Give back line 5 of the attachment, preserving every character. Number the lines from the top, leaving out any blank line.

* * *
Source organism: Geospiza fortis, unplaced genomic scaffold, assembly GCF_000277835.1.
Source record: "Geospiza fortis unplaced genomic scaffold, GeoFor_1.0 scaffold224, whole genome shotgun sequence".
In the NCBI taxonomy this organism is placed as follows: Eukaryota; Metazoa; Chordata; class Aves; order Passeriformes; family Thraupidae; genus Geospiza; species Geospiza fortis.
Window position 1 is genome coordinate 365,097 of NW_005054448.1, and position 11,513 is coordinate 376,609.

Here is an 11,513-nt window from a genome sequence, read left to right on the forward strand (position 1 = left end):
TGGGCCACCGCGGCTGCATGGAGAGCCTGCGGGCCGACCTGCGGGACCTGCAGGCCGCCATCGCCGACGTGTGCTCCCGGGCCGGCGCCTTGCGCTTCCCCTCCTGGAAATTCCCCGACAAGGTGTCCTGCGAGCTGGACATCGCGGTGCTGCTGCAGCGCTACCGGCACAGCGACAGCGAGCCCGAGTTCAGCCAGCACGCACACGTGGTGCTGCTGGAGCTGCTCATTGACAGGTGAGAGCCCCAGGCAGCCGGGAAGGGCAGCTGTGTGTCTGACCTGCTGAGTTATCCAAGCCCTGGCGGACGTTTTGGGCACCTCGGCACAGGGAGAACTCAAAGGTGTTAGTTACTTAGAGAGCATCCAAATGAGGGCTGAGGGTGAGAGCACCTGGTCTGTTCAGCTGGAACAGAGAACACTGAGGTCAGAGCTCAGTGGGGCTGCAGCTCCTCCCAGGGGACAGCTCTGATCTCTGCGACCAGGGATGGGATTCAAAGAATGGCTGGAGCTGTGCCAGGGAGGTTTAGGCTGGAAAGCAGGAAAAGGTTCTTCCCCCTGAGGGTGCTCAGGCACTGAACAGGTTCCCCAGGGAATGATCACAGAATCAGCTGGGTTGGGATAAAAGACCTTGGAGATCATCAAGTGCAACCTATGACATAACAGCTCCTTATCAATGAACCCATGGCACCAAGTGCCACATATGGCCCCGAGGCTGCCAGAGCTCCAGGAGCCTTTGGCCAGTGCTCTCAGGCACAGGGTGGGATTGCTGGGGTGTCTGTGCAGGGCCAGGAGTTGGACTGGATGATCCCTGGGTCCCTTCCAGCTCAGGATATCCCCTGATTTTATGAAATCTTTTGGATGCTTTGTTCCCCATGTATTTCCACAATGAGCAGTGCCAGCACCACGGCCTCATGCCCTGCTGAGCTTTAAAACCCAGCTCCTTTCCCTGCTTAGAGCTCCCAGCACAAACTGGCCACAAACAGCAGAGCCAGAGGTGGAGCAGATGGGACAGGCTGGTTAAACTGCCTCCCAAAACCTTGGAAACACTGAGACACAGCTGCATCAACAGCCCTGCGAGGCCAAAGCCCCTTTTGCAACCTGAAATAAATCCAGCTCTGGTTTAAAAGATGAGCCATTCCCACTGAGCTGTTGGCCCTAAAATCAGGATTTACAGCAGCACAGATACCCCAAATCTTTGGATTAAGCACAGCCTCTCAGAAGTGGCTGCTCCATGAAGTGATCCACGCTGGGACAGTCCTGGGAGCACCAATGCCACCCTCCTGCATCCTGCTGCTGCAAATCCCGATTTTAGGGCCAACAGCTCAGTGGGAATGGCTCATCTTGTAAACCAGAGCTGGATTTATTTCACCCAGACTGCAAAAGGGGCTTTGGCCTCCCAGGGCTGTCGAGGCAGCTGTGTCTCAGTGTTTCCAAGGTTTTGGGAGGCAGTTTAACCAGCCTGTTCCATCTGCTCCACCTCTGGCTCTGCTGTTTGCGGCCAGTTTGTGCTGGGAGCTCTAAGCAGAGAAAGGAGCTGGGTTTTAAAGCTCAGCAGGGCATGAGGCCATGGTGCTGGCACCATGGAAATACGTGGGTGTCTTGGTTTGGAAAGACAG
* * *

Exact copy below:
Here is an 11,513-nt window from a genome sequence, read left to right on the forward strand (position 1 = left end):